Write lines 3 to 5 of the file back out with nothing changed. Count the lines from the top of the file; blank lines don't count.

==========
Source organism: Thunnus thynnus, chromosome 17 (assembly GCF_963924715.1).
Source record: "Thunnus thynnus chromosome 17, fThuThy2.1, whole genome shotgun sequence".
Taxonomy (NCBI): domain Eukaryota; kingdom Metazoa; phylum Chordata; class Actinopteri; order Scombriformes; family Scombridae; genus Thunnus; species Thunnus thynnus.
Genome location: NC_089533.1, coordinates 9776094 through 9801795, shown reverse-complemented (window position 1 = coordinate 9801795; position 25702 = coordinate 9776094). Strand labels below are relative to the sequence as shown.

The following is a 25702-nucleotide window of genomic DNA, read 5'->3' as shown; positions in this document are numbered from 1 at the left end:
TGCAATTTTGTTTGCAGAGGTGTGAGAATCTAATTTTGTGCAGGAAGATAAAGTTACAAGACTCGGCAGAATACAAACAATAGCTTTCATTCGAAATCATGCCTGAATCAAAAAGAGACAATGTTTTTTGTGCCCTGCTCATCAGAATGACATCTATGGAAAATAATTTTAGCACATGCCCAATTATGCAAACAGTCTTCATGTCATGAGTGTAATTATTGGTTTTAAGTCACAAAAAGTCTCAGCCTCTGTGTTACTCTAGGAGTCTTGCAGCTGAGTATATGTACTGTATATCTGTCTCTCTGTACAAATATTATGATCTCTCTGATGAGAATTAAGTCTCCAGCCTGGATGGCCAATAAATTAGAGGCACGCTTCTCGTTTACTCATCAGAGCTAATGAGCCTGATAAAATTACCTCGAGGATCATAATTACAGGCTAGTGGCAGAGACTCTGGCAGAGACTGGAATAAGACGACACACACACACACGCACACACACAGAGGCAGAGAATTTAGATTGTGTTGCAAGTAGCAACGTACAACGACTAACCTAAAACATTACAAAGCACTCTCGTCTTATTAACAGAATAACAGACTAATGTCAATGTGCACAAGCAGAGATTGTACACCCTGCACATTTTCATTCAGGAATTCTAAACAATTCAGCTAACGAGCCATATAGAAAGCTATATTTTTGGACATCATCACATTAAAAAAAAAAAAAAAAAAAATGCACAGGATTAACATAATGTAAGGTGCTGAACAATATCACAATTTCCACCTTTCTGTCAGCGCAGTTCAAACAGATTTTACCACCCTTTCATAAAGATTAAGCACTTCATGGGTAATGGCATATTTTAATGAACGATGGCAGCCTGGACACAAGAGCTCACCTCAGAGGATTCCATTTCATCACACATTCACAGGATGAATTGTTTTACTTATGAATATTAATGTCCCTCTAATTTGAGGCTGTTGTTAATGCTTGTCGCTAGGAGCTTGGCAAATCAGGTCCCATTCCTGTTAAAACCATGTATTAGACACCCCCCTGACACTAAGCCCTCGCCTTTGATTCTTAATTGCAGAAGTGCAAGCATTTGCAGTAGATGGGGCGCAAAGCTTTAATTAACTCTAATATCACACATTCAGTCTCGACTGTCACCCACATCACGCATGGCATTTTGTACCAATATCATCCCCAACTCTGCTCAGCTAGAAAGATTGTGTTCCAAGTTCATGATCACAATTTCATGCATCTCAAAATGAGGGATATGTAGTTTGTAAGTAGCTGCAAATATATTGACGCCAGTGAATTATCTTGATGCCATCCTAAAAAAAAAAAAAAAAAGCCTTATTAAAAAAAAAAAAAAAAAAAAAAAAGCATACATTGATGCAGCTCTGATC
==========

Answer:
Taxonomy (NCBI): domain Eukaryota; kingdom Metazoa; phylum Chordata; class Actinopteri; order Scombriformes; family Scombridae; genus Thunnus; species Thunnus thynnus.
Genome location: NC_089533.1, coordinates 9776094 through 9801795, shown reverse-complemented (window position 1 = coordinate 9801795; position 25702 = coordinate 9776094). Strand labels below are relative to the sequence as shown.

The following is a 25702-nucleotide window of genomic DNA, read 5'->3' as shown; positions in this document are numbered from 1 at the left end: